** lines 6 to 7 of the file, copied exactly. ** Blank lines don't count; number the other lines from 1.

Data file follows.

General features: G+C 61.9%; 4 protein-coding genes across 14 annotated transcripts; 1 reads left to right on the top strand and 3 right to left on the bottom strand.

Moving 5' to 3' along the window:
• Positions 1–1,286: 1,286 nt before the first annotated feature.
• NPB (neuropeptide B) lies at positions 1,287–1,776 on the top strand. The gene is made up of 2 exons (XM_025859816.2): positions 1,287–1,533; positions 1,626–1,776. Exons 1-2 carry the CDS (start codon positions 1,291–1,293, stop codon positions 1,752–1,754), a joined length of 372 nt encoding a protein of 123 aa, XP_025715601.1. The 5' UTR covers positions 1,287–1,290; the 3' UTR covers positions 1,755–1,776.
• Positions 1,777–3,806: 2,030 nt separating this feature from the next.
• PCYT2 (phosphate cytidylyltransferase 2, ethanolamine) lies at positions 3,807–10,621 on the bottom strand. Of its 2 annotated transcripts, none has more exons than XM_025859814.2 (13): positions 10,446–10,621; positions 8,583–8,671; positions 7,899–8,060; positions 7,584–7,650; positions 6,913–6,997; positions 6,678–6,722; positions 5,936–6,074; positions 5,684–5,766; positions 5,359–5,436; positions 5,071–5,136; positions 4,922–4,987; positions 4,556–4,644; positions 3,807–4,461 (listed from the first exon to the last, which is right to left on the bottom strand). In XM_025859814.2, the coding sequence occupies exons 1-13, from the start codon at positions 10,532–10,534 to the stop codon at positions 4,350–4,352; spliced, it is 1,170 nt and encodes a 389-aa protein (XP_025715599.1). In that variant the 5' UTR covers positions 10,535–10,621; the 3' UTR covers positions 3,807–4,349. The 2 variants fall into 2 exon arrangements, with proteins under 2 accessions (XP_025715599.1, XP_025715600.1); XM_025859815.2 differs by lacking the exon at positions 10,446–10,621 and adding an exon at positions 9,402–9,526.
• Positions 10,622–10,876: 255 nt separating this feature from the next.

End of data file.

• PCYT2 (phosphate cytidylyltransferase 2, ethanolamine) lies at positions 3,807–10,621 on the bottom strand. Of its 2 annotated transcripts, none has more exons than XM_025859814.2 (13): positions 10,446–10,621; positions 8,583–8,671; positions 7,899–8,060; positions 7,584–7,650; positions 6,913–6,997; positions 6,678–6,722; positions 5,936–6,074; positions 5,684–5,766; positions 5,359–5,436; positions 5,071–5,136; positions 4,922–4,987; positions 4,556–4,644; positions 3,807–4,461 (listed from the first exon to the last, which is right to left on the bottom strand). In XM_025859814.2, the coding sequence occupies exons 1-13, from the start codon at positions 10,532–10,534 to the stop codon at positions 4,350–4,352; spliced, it is 1,170 nt and encodes a 389-aa protein (XP_025715599.1). In that variant the 5' UTR covers positions 10,535–10,621; the 3' UTR covers positions 3,807–4,349. The 2 variants fall into 2 exon arrangements, with proteins under 2 accessions (XP_025715599.1, XP_025715600.1); XM_025859815.2 differs by lacking the exon at positions 10,446–10,621 and adding an exon at positions 9,402–9,526.
• Positions 10,622–10,876: 255 nt separating this feature from the next.